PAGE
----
No 'walk into sunset' for mayor

Mayor Bob Bratina says he has no plans to just quietly walk into the sunset and hasn't been scared into a corner by Peggygate.
Mayor Bob Bratina sits down for a one-on-one interview with CBC executive producer Roger Gillespie on Friday. (Jessica Young/CBC)

Mayor Bob Bratina says he isn't sure he will run in 2014 for a second term in the city's top spot.

But he says has no plans to "just quietly walk into the sunset" and he hasn't been "scared into a corner" by Peggygate.

In a 20-minute interview Friday morning with CBC Hamilton, Bratina talked about the sometimes raucous behaviour at city hall and his plans for the remainder of his term.

Bratina became the first mayor in post amalgamation Hamilton to be censured when council voted 15-1 in late March to censure him.

Former mayor Fred Eisenberger escaped a similar fate in 2008 when a vote to censure him failed. Glanbrook councillor Dave Mitchell has been censured twice.

Asked about his plans for a run for a second term, Bratina said, "It's premature to say what I'll do for the 2014 election but I have no reason not to consider that I would run again."

"What you have to understand is that I've taken a pummeling about who I am, my character and all that which has led some people to believe that I've been scared into a corner and I'll just walk into the sunset."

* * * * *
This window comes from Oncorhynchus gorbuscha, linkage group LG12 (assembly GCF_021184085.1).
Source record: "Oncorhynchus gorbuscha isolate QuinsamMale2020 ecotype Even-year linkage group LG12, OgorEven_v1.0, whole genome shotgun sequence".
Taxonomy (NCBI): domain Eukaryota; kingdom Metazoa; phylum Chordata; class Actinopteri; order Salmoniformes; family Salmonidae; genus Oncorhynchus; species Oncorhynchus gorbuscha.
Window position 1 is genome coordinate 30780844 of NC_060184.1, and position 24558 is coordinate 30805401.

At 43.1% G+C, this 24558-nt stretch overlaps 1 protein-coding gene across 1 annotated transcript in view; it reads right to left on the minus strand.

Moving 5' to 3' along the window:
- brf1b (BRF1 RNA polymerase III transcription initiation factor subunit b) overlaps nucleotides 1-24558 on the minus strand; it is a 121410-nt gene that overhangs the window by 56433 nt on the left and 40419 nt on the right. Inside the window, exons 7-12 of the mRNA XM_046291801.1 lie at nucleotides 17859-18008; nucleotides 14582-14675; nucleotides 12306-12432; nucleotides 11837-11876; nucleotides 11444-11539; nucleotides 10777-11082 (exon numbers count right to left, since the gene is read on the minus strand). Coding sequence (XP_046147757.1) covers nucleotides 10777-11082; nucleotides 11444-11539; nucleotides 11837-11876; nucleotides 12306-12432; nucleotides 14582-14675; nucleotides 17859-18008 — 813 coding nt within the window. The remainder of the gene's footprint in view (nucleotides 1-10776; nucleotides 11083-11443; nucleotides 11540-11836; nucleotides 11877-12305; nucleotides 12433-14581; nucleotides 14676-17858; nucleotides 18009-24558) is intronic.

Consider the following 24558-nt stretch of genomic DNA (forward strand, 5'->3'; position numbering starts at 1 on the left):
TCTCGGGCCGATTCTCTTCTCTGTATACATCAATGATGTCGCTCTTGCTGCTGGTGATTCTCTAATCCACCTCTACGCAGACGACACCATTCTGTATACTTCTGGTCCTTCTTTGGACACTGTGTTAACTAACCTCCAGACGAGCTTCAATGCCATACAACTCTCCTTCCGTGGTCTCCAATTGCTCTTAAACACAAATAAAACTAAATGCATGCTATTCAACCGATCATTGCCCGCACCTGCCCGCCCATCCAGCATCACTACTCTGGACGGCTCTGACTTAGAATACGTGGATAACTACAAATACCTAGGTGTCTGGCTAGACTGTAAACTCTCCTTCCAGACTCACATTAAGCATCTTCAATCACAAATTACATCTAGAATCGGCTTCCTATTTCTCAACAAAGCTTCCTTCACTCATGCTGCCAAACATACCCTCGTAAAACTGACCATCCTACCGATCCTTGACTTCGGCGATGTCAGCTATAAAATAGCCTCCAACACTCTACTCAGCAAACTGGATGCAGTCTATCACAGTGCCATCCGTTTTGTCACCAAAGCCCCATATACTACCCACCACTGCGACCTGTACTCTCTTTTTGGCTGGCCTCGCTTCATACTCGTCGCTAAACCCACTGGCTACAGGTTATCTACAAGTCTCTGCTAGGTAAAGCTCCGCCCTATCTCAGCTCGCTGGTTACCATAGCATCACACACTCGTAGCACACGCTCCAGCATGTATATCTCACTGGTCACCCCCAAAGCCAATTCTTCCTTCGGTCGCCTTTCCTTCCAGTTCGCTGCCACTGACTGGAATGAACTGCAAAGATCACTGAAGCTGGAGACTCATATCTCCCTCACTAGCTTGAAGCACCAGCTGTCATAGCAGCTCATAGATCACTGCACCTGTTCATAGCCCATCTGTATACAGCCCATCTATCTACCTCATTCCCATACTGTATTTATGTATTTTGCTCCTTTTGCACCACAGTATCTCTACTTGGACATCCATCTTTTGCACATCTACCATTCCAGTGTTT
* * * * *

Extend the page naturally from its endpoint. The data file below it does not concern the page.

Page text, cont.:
Asked if he was a polarizing figure, the mayor said, "Things have to change. What you are seeing is the reaction from people who may not want to change against the person trying to make the change, and I accept that."

He acknowledged that things are not always polite at council but conduct has improved significantly during his term.

"The last meeting of the last council ended in an argument because of a snide remark from the chair to one of the councilor," he said. "That’s not what the chair is supposed to do."

Bratina says there are indications the city has had a good year with promising signs of recovery.

In the remainder of his term, Bratina wants to make poverty a priority and hopes to launch a nutritious breakfast program for poor children in the city.